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The Student News Site of Texas A&M University - College Station

The Battalion

The Student News Site of Texas A&M University - College Station

The Battalion

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Professors share solutions to societal problems

Kevin+Andrews+from+Tedx+TAMU+presents+his+Ted+talk+about+lesson+that+can+be+taught+through+the+study+of+beer.
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Kevin Andrews from Tedx TAMU presents his Ted talk about lesson that can be taught through the study of beer.

Last Saturday, A&M hosted a conference to hear profound ideas to approach a number of society’s challenges.
TEDxTAMU is a conference devoted to bringing ideas worth spreading to Texas A&M University and the surrounding community. The conference consisted of two four-hour sessions Saturday where a slate of professors and scientists explained their approaches towards solving growing issues in society. Each speaker spoke about a range of topics from technology, leadership and creative arts.
The first speaker Saturday morning was James Behnam, Chief Executive Officer of JB Knowledge and construction science professor. JB Knowledge is a premier provider of technology solutions to the construction and insurance industries across the world. Benham said the integration of construction and computers is rewriting the rules of the built world of construction.
“Construction science and computer science are fundamentally converging,” Benham said. “Historically we’ve looked at these as being mutually exclusive but now they are fundamentally intertwined with each other.”
One area of interest is virtual reality — a 3D computerized simulation of an environment that allows human interaction. Benham said he is interested in using virtual reality so builders can review what they are going to build before they build it to prevent mistakes.
“Virtual reality is the pursuit of presence and mobility,” Benham said. “There are a lot of problems and things that you don’t really find out until you start building. We started to identify what physically wasn’t going to work and use our hands inside virtual reality to peel wall layers away and to review how it’s built.”
Benham said experience and feeling allows for better models and ultimately improve safety and lower the cost of buildings. Benham also said this technology will fundamentally change the way buildings are constructed.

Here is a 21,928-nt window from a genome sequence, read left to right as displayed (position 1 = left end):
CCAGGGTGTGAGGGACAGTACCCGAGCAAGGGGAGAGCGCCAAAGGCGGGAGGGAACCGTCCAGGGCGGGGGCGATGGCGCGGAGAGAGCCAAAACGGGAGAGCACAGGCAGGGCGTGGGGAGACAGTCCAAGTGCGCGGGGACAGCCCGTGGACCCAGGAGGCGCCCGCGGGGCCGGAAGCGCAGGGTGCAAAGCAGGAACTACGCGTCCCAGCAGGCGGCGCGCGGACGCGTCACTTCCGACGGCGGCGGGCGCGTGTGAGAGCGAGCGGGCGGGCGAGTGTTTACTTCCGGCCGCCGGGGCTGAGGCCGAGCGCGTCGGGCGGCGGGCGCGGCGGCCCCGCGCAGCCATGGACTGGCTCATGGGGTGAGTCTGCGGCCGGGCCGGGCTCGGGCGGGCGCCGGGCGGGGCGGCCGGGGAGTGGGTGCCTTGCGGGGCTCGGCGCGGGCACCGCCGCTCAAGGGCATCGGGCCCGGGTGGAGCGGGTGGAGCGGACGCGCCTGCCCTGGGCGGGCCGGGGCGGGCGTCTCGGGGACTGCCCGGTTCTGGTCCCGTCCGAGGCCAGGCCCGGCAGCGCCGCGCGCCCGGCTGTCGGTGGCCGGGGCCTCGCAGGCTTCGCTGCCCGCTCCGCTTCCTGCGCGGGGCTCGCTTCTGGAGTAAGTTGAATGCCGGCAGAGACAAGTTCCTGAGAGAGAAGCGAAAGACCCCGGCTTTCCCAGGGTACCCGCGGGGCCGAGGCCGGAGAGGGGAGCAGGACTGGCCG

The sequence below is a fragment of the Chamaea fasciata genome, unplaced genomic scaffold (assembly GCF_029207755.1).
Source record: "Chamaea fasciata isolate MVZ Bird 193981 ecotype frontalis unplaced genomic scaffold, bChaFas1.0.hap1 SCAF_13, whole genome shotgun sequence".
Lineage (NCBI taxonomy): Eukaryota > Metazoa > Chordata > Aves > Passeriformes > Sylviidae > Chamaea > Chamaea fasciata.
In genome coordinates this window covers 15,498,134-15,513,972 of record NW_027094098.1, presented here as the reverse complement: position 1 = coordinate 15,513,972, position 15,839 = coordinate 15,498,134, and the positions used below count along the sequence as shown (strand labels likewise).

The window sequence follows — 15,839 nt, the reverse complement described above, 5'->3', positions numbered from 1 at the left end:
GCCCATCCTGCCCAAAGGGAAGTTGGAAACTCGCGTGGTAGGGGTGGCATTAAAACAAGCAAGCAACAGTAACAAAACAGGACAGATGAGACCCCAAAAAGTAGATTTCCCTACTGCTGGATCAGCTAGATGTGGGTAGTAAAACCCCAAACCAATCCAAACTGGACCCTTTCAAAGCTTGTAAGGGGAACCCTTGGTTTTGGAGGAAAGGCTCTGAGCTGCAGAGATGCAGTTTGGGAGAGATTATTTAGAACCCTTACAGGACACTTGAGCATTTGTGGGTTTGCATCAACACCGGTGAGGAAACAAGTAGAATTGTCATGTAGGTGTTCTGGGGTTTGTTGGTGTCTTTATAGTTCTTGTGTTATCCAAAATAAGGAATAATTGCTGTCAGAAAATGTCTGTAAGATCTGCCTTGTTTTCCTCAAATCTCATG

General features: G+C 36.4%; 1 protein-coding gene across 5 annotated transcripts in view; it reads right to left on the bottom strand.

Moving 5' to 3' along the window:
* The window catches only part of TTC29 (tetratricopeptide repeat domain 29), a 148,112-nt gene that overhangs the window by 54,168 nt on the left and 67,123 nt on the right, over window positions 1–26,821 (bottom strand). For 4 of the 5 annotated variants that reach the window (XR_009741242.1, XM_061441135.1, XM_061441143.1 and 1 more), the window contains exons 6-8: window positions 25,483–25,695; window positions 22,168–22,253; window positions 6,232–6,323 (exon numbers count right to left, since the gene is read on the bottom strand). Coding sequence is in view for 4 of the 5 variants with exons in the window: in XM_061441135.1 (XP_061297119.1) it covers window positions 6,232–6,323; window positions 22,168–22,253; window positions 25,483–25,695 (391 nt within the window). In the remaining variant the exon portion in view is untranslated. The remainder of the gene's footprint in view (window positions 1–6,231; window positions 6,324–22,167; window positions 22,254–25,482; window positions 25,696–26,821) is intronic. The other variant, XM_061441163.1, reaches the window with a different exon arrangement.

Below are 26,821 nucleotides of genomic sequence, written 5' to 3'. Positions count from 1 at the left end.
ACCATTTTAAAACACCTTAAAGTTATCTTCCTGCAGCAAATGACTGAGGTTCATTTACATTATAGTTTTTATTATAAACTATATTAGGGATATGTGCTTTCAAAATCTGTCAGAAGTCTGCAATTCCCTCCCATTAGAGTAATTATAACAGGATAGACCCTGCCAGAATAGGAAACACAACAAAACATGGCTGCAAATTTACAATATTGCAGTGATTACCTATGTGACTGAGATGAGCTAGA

“If you don’t know the built environment, this is revolutionary technology,” Benham said. “The ability to not have to pull a tape measure and a piece of string out to figure out how big a piece of space is or what you are going to do with it. 3D scanning, computer vision and drones deliver so much for us in the built environment.”
Another professor to speak at the event was Jeffery Tomberlin, an associate professor in the entomology department, who researches insects as a method for nutrient recycling. Tomberlin said that the world is running into a population overgrowth problem that will lead to more issues including malnutrition and human waste.
“By the year 2050, we should be close to 10 billion people,” Tomberlin said. “We need to figure a solution on how to feed this many people. We waste about 55 million tons of food annually — 40% of our food supply and food waste is responsible for 125 million tons of Greenhouse gases annually.”
On the other end of the spectrum, finding a way to deal with human waste is another rising problem in the world. Tomberlin said his solution to both issues will complete two steps — increase the sustainability of world fish production and decrease organic waste entering landfills.
“The answers are insects — specifically the insect of interest is the Black Soldier Fly,” Tomberlin said. “You can feed them a lot of food to produce protein. The reason we think insects are a viable option is because many fish we grow in the aquaculture industry rely on insects for a natural diet so it’s an easy transition.”
Tomberlin has been performing research for eight years to test the types of manure to feed these insects. He said his team has found they can change the nutrient value of the larvae produced in the waste and select larvae for certain features and we can design insects for specific commodities.
“The real epiphany came when we did research in 2013 when we did research on food waste,” Tomberlin said. “We found we can feed the insects food waste and they can digest the food into protein and fat as well.”
The end product of protein and fat can be a food source for other animals — potentially in aquaculture. With every proposal there are a few hurdles that must be addressed before it can become a reality. Tomberlin said he must make sure what we are producing is safe and current FDA laws must change to allow use of insects as food for livestock.
“We must develop better waste management practices that address multiple global issues,” Tomberlin said. “I believe the that Black Soldier Fly could serve one aspect of this and that is we can produce a viable protein through waste that has value today and potentially create new foods to feed the world.”

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